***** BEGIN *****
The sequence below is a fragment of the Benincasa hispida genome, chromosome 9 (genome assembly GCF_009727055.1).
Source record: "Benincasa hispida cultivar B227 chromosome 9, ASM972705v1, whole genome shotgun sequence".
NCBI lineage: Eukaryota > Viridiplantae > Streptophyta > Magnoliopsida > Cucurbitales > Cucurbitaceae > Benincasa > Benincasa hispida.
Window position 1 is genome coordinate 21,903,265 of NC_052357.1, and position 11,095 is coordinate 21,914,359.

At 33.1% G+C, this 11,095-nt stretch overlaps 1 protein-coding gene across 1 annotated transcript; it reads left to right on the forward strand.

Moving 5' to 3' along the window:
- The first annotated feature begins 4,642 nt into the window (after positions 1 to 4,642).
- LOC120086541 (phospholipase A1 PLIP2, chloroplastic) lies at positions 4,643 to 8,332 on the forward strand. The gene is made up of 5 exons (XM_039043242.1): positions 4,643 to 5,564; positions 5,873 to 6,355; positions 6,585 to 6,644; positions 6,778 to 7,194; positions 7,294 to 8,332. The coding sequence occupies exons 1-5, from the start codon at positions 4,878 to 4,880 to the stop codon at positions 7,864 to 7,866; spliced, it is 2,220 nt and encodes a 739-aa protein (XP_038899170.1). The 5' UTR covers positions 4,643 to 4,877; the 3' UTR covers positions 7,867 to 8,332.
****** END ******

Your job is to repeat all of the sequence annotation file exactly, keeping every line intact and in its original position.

The sequence below is a fragment of the Benincasa hispida genome, chromosome 9 (genome assembly GCF_009727055.1).
Source record: "Benincasa hispida cultivar B227 chromosome 9, ASM972705v1, whole genome shotgun sequence".
NCBI lineage: Eukaryota > Viridiplantae > Streptophyta > Magnoliopsida > Cucurbitales > Cucurbitaceae > Benincasa > Benincasa hispida.
Window position 1 is genome coordinate 21,903,265 of NC_052357.1, and position 11,095 is coordinate 21,914,359.

At 33.1% G+C, this 11,095-nt stretch overlaps 1 protein-coding gene across 1 annotated transcript; it reads left to right on the forward strand.

Moving 5' to 3' along the window:
- The first annotated feature begins 4,642 nt into the window (after positions 1 to 4,642).
- LOC120086541 (phospholipase A1 PLIP2, chloroplastic) lies at positions 4,643 to 8,332 on the forward strand. The gene is made up of 5 exons (XM_039043242.1): positions 4,643 to 5,564; positions 5,873 to 6,355; positions 6,585 to 6,644; positions 6,778 to 7,194; positions 7,294 to 8,332. The coding sequence occupies exons 1-5, from the start codon at positions 4,878 to 4,880 to the stop codon at positions 7,864 to 7,866; spliced, it is 2,220 nt and encodes a 739-aa protein (XP_038899170.1). The 5' UTR covers positions 4,643 to 4,877; the 3' UTR covers positions 7,867 to 8,332.